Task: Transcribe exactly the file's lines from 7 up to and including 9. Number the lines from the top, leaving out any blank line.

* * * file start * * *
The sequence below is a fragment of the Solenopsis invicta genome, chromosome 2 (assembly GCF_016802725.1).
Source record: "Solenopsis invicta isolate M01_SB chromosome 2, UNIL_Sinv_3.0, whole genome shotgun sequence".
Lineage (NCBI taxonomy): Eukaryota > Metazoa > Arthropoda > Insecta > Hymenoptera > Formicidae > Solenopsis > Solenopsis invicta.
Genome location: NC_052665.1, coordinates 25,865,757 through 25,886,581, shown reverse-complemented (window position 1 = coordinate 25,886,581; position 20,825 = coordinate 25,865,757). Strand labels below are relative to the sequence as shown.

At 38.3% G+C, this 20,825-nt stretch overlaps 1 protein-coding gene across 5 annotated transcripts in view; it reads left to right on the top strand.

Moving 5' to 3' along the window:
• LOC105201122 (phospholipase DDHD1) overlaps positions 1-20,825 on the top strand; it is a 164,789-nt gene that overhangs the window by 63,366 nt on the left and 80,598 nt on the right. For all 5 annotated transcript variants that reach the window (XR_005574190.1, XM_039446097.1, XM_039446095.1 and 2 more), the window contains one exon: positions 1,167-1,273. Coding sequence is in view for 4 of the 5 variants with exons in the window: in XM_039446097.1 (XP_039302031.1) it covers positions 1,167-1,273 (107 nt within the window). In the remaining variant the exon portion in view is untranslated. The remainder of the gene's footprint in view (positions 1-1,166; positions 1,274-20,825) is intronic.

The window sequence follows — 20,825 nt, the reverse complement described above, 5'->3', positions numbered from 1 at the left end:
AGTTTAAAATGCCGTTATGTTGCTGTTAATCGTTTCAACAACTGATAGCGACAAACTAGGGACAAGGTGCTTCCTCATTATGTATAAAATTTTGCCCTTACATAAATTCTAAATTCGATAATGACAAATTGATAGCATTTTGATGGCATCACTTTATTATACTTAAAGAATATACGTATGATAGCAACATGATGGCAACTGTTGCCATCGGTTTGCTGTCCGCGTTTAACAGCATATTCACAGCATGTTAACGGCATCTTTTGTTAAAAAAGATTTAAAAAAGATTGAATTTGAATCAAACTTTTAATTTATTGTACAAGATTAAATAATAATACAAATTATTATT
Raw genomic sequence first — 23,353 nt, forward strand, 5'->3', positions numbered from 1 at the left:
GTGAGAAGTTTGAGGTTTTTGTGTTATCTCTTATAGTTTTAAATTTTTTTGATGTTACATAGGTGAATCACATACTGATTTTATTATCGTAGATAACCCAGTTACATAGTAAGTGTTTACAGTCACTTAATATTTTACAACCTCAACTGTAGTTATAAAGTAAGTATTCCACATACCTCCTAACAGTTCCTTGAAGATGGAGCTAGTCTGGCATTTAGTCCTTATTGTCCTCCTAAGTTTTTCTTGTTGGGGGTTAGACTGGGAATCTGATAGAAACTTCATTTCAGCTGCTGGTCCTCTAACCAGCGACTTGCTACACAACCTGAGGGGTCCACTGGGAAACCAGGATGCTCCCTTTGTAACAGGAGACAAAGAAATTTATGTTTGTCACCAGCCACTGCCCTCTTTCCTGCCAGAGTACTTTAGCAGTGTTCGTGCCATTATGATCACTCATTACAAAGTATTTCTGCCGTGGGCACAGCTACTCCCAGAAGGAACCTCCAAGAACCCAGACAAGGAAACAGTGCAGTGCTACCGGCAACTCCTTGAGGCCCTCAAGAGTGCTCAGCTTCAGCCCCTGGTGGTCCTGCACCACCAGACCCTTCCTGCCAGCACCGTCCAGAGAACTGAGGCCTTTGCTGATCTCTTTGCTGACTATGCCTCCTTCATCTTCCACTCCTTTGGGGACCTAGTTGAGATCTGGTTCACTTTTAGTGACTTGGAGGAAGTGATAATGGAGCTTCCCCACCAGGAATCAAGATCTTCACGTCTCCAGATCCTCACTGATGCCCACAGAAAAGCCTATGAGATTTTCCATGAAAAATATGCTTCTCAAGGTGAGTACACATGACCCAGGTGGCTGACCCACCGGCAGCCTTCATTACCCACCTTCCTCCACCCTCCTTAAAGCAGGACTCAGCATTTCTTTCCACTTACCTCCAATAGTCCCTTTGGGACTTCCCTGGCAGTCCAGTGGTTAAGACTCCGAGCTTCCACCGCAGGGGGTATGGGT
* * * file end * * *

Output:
• LOC105201122 (phospholipase DDHD1) overlaps positions 1-20,825 on the top strand; it is a 164,789-nt gene that overhangs the window by 63,366 nt on the left and 80,598 nt on the right. For all 5 annotated transcript variants that reach the window (XR_005574190.1, XM_039446097.1, XM_039446095.1 and 2 more), the window contains one exon: positions 1,167-1,273. Coding sequence is in view for 4 of the 5 variants with exons in the window: in XM_039446097.1 (XP_039302031.1) it covers positions 1,167-1,273 (107 nt within the window). In the remaining variant the exon portion in view is untranslated. The remainder of the gene's footprint in view (positions 1-1,166; positions 1,274-20,825) is intronic.

The window sequence follows — 20,825 nt, the reverse complement described above, 5'->3', positions numbered from 1 at the left end:
AGTTTAAAATGCCGTTATGTTGCTGTTAATCGTTTCAACAACTGATAGCGACAAACTAGGGACAAGGTGCTTCCTCATTATGTATAAAATTTTGCCCTTACATAAATTCTAAATTCGATAATGACAAATTGATAGCATTTTGATGGCATCACTTTATTATACTTAAAGAATATACGTATGATAGCAACATGATGGCAACTGTTGCCATCGGTTTGCTGTCCGCGTTTAACAGCATATTCACAGCATGTTAACGGCATCTTTTGTTAAAAAAGATTTAAAAAAGATTGAATTTGAATCAAACTTTTAATTTATTGTACAAGATTAAATAATAATACAAATTATTATT